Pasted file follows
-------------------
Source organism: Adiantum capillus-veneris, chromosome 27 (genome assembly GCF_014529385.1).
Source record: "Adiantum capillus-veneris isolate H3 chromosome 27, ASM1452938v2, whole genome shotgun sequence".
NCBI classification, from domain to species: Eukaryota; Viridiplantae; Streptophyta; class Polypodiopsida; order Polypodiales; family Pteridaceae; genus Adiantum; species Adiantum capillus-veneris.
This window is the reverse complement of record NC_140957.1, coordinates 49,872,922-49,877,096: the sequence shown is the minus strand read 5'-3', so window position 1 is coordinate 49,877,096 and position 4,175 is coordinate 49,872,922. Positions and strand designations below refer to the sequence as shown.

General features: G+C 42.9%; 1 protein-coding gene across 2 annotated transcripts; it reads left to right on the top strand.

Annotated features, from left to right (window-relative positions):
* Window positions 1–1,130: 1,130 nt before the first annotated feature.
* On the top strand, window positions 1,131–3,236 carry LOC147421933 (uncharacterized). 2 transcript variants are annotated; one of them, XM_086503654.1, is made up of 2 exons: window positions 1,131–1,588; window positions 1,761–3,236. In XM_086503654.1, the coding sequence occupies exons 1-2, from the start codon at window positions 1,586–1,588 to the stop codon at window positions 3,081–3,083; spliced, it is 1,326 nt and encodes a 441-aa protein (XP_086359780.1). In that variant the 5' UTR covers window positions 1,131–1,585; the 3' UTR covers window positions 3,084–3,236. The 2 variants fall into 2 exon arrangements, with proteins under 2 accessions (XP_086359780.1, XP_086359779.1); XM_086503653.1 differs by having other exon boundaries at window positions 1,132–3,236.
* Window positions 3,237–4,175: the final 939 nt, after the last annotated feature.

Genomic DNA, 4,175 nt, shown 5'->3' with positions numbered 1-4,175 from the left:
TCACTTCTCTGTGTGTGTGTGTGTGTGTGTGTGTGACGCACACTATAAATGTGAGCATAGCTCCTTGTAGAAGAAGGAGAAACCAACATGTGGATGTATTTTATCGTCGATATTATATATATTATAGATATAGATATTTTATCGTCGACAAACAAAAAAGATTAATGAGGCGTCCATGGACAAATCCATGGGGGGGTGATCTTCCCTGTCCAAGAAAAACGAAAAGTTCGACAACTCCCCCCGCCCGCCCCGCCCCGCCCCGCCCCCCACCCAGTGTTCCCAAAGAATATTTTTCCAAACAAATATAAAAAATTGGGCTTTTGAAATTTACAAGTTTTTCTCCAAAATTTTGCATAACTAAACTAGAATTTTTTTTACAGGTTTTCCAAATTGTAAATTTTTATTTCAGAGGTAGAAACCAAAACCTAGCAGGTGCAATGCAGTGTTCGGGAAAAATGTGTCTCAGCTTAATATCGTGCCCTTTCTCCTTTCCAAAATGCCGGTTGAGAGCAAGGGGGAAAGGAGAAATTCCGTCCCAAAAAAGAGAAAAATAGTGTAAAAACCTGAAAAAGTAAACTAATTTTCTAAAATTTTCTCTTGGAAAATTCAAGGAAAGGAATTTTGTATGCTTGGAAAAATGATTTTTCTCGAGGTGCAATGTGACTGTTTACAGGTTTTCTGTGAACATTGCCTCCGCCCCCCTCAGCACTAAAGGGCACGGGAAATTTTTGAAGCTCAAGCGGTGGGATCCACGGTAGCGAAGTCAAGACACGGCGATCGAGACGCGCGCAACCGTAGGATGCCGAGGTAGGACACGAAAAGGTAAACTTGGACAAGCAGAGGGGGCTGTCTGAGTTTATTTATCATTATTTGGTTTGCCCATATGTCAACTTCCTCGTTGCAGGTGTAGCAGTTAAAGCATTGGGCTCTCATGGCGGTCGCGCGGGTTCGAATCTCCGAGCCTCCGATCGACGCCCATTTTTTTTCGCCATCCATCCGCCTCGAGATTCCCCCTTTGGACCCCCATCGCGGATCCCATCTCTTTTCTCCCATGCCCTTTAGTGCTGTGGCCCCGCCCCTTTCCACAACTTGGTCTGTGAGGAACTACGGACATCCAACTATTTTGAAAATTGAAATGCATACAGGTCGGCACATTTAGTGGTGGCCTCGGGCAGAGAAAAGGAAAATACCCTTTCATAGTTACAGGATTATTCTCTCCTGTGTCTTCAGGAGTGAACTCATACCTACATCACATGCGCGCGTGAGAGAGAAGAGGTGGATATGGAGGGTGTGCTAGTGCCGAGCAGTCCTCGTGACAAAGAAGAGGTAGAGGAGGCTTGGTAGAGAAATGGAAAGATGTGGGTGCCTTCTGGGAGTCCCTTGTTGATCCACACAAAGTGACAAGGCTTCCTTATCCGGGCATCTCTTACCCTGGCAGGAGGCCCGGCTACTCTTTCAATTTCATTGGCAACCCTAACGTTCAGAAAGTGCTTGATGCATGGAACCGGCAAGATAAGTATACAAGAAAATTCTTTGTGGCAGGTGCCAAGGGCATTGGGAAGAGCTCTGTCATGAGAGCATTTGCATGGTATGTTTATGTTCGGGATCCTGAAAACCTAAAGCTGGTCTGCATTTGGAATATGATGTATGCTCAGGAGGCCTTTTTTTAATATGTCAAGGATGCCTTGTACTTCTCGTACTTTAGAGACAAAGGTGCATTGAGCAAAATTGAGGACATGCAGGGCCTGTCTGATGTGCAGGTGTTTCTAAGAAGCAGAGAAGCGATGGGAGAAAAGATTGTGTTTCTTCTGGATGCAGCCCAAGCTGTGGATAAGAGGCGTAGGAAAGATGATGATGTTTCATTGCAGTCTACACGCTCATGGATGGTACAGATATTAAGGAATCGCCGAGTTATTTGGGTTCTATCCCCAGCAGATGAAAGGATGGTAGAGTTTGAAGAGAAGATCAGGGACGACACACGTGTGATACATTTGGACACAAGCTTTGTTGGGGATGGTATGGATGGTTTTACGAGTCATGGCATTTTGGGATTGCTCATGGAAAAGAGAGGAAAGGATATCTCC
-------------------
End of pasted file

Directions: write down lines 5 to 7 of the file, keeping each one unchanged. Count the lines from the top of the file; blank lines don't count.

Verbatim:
General features: G+C 42.9%; 1 protein-coding gene across 2 annotated transcripts; it reads left to right on the top strand.

Annotated features, from left to right (window-relative positions):
* Window positions 1–1,130: 1,130 nt before the first annotated feature.